In a few days, I’ll be at a graduation—not an unusual event for this time of year, but this graduation will be unique.
It’ll be the culmination of a year of intense learning and internship experiences for six young adults from across the state of Maryland, all of whom have developmental and/or other disabilities. They’ll be graduating from a program called Project SEARCH, which was carefully designed to support individuals with disabilities transition to adulthood by teaching them the skills they need to live in the community at-large, and to find and keep gainful employment.
All six are unique individuals, beloved by their families, friends, teachers and mentors, each with their own dreams and goals, and special, unique talents to offer the workplace. They want to be a part of the world—to live as independently as possible, and to work and contribute to society. They’ve worked so hard this past year, and I can’t wait to celebrate them at their graduation.
Project SEARCH is one of two programs at Kennedy Krieger Institute that help individuals with disabilities transition to adulthood; the other program is called CORE Foundations. A team and I started the programs in Baltimore and surrounding areas last year to address the need for high quality programs to increase employment outcomes for individuals with disabilities.
According to the Office of Disability Employment Policy, 80% of individuals with disabilities are currently not in the workforce, That’s unconscionably high. It means we are failing our individuals with disabilities by denying them the opportunity to apply what they’ve learned in their training to making their way in the workplace—and the world.
Project SEARCH is a 10-month transition program providing individuals 18 through 24 years old with hands-on job training through integrated worksite rotations, career exploration, innovative adaptations and mentoring from experienced Kennedy Krieger staff members. The Project SEARCH model was founded in 1996 at the Cincinnati Children’s Medical Center, and has been replicated throughout the U.S. and internationally.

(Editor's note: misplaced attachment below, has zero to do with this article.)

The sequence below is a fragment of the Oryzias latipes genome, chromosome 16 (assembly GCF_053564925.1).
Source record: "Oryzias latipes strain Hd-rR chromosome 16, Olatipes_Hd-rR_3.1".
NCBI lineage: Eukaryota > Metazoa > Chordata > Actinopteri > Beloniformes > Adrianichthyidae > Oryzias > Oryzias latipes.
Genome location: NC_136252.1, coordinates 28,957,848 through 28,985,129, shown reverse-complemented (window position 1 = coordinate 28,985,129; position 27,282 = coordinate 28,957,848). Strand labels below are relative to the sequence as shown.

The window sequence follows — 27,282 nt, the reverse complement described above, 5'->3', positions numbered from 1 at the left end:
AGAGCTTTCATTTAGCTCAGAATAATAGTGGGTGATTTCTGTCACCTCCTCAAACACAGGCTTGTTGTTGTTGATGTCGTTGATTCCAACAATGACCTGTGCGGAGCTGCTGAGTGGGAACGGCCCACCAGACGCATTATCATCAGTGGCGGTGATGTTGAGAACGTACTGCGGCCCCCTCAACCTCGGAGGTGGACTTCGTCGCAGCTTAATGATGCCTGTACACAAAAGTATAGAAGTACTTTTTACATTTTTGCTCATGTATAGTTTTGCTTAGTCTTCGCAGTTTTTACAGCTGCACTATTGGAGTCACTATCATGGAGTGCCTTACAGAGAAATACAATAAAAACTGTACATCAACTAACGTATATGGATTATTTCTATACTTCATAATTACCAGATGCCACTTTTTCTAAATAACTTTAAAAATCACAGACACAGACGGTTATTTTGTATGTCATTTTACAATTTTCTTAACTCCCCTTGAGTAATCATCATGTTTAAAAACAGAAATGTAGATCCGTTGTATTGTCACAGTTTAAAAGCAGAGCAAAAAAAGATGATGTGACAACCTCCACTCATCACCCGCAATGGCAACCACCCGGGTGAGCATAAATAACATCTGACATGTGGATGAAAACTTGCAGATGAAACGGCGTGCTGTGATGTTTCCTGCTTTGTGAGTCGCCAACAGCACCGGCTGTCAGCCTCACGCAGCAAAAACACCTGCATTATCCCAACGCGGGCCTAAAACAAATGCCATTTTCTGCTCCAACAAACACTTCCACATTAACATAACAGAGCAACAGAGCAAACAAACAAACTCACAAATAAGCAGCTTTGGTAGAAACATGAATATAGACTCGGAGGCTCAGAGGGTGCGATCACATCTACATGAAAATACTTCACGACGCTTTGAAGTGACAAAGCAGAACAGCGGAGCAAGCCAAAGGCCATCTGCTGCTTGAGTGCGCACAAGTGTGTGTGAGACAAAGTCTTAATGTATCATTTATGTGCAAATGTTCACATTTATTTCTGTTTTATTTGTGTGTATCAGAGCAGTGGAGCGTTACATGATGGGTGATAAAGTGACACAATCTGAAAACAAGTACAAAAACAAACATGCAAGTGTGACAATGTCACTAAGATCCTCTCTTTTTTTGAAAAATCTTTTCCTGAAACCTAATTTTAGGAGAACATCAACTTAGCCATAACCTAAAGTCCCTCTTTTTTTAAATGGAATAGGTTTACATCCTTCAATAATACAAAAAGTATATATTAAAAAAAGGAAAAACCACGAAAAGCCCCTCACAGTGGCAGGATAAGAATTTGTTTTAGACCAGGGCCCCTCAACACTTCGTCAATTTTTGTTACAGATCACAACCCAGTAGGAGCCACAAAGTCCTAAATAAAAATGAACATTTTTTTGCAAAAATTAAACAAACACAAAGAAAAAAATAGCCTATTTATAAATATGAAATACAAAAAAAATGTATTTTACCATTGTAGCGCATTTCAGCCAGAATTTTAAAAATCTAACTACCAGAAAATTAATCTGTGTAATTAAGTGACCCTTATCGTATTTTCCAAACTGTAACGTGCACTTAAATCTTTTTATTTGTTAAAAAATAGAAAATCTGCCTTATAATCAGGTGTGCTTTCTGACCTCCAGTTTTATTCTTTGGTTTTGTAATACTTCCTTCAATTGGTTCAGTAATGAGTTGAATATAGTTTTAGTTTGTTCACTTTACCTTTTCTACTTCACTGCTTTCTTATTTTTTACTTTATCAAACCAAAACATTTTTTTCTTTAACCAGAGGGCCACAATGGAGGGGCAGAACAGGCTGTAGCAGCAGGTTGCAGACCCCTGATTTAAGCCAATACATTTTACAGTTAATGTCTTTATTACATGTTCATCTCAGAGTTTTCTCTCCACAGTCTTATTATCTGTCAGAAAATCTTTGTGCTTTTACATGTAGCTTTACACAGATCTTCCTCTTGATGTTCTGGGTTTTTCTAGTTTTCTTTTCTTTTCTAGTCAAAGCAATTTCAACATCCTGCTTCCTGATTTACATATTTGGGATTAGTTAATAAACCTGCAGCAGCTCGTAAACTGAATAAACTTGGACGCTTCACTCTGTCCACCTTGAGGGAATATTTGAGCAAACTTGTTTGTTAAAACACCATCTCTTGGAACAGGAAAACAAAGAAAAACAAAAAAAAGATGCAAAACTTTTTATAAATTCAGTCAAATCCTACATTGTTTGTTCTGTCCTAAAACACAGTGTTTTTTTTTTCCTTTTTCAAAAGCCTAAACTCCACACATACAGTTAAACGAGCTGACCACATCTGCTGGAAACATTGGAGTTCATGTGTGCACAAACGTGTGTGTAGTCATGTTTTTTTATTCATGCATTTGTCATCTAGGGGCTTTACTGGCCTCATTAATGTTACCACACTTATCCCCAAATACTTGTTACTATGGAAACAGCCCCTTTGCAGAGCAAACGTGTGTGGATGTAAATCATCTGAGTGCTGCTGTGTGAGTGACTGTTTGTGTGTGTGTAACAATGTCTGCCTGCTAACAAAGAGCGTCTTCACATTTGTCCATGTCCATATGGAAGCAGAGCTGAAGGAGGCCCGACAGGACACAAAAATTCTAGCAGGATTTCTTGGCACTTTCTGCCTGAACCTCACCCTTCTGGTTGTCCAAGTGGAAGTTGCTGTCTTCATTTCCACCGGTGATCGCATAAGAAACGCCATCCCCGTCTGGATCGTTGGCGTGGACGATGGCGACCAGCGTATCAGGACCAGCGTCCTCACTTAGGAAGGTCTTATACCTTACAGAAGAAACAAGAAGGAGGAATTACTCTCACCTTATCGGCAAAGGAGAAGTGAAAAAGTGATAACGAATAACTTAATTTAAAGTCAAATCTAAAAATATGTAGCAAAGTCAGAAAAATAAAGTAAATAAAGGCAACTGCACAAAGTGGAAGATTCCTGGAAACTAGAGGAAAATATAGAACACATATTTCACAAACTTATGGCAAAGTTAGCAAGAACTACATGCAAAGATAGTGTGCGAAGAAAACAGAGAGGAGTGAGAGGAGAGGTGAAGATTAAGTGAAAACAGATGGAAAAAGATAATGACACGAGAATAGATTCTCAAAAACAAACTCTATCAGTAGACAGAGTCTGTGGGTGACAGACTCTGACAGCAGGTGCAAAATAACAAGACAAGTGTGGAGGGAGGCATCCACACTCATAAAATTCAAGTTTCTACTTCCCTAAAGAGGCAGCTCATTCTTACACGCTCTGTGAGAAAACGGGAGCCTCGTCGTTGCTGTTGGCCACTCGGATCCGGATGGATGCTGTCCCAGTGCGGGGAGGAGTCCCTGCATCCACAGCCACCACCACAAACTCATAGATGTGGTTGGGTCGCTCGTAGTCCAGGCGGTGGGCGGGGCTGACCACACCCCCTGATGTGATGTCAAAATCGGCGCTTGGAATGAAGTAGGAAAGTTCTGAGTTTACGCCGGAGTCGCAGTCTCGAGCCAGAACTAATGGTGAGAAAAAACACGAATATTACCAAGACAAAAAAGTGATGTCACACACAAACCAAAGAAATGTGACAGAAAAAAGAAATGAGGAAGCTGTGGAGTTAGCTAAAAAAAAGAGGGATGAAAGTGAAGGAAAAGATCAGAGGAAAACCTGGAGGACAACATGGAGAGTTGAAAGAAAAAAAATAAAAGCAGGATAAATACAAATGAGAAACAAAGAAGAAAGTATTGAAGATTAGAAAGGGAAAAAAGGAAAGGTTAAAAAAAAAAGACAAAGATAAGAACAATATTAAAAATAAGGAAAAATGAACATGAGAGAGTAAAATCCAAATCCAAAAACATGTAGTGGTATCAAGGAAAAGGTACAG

CORE Foundations (“CORE” stands for Community, Opportunity, Respect and Employment) at Kennedy Krieger, on the other hand, is brand new. Approved as an adult service provider by the Maryland Developmental Disabilities Administration, CORE Foundations provides individuals with the opportunities and education they need to continue developing the core skills that are the foundation for a successful adult life. Through a person-centered approach, CORE Foundations develops individual programs to support the independence of each individual.
Our vision at Kennedy Krieger is to support and facilitate each of these amazing individuals on their journey toward living a meaningful life. Successful employment looks different from person to person, but with a desire to work, inclusive workplaces ready to give them a chance, and the right supports, training and person-centered approach, each one of the graduates will have a chance to succeed.
Granted, we have a long way to go before we achieve total workplace immersion for individuals with disabilities or neurodiverse traits. But over the course of this past year, I know we’ve taken our first great steps toward reaching that goal. I can’t wait to attend the Project SEARCH graduation, and to see what these individuals do next. Judging by what they’ve already accomplished at their various internships and trainings, I know they’ll do amazingly well at whatever they take on.
Stacey Herman is the director of Post-Secondary Services at Kennedy Krieger Institute and is a member of Kennedy Krieger Institute’s Neurodiversity initiative, working with community leaders, business professionals, and policy makers to improve employment outcomes for individuals with disabilities. Stacey holds a Bachelor’s degree in Inclusion Elementary and Special Education and a Master of Science in Special Education from John’s Hopkins University.
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